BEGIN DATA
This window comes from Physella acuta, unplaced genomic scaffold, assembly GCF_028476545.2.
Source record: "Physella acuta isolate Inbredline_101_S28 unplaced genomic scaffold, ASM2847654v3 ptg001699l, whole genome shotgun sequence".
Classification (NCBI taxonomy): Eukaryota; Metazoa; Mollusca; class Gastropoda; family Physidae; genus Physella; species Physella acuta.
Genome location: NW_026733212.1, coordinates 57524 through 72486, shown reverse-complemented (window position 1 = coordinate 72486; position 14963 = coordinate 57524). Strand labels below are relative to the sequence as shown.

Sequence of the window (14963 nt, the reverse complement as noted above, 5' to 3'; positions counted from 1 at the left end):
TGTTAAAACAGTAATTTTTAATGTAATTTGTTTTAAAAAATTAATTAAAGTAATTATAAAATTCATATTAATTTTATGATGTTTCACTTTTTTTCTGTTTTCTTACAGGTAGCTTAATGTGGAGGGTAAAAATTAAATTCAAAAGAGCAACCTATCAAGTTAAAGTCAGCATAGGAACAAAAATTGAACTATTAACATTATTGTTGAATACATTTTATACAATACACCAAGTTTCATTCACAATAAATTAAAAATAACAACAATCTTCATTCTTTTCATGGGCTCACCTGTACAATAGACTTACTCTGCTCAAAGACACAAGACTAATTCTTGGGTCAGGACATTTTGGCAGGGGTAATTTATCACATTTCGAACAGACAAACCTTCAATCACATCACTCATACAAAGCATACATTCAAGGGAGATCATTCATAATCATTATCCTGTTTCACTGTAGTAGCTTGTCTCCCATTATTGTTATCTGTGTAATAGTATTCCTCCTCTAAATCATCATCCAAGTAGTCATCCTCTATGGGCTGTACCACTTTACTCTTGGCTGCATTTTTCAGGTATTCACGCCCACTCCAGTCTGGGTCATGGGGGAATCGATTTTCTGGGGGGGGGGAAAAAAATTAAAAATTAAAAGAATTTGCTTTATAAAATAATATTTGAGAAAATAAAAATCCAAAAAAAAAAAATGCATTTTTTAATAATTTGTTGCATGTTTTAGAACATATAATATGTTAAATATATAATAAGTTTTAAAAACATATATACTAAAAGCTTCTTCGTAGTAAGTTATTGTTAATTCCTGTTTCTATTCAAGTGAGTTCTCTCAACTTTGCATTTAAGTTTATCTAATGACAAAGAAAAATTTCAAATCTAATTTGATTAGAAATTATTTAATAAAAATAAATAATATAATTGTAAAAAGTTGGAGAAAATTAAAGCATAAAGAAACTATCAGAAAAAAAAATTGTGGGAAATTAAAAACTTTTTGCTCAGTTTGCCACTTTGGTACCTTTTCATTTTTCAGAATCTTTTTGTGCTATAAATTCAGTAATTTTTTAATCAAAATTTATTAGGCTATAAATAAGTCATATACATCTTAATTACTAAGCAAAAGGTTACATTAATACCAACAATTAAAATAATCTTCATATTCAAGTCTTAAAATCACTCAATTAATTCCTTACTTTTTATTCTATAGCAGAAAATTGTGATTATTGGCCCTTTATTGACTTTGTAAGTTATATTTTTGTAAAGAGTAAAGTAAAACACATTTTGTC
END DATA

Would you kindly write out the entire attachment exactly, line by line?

This window comes from Physella acuta, unplaced genomic scaffold, assembly GCF_028476545.2.
Source record: "Physella acuta isolate Inbredline_101_S28 unplaced genomic scaffold, ASM2847654v3 ptg001699l, whole genome shotgun sequence".
Classification (NCBI taxonomy): Eukaryota; Metazoa; Mollusca; class Gastropoda; family Physidae; genus Physella; species Physella acuta.
Genome location: NW_026733212.1, coordinates 57524 through 72486, shown reverse-complemented (window position 1 = coordinate 72486; position 14963 = coordinate 57524). Strand labels below are relative to the sequence as shown.

Sequence of the window (14963 nt, the reverse complement as noted above, 5' to 3'; positions counted from 1 at the left end):
TGTTAAAACAGTAATTTTTAATGTAATTTGTTTTAAAAAATTAATTAAAGTAATTATAAAATTCATATTAATTTTATGATGTTTCACTTTTTTTCTGTTTTCTTACAGGTAGCTTAATGTGGAGGGTAAAAATTAAATTCAAAAGAGCAACCTATCAAGTTAAAGTCAGCATAGGAACAAAAATTGAACTATTAACATTATTGTTGAATACATTTTATACAATACACCAAGTTTCATTCACAATAAATTAAAAATAACAACAATCTTCATTCTTTTCATGGGCTCACCTGTACAATAGACTTACTCTGCTCAAAGACACAAGACTAATTCTTGGGTCAGGACATTTTGGCAGGGGTAATTTATCACATTTCGAACAGACAAACCTTCAATCACATCACTCATACAAAGCATACATTCAAGGGAGATCATTCATAATCATTATCCTGTTTCACTGTAGTAGCTTGTCTCCCATTATTGTTATCTGTGTAATAGTATTCCTCCTCTAAATCATCATCCAAGTAGTCATCCTCTATGGGCTGTACCACTTTACTCTTGGCTGCATTTTTCAGGTATTCACGCCCACTCCAGTCTGGGTCATGGGGGAATCGATTTTCTGGGGGGGGGGAAAAAAATTAAAAATTAAAAGAATTTGCTTTATAAAATAATATTTGAGAAAATAAAAATCCAAAAAAAAAAAATGCATTTTTTAATAATTTGTTGCATGTTTTAGAACATATAATATGTTAAATATATAATAAGTTTTAAAAACATATATACTAAAAGCTTCTTCGTAGTAAGTTATTGTTAATTCCTGTTTCTATTCAAGTGAGTTCTCTCAACTTTGCATTTAAGTTTATCTAATGACAAAGAAAAATTTCAAATCTAATTTGATTAGAAATTATTTAATAAAAATAAATAATATAATTGTAAAAAGTTGGAGAAAATTAAAGCATAAAGAAACTATCAGAAAAAAAAATTGTGGGAAATTAAAAACTTTTTGCTCAGTTTGCCACTTTGGTACCTTTTCATTTTTCAGAATCTTTTTGTGCTATAAATTCAGTAATTTTTTAATCAAAATTTATTAGGCTATAAATAAGTCATATACATCTTAATTACTAAGCAAAAGGTTACATTAATACCAACAATTAAAATAATCTTCATATTCAAGTCTTAAAATCACTCAATTAATTCCTTACTTTTTATTCTATAGCAGAAAATTGTGATTATTGGCCCTTTATTGACTTTGTAAGTTATATTTTTGTAAAGAGTAAAGTAAAACACATTTTGTC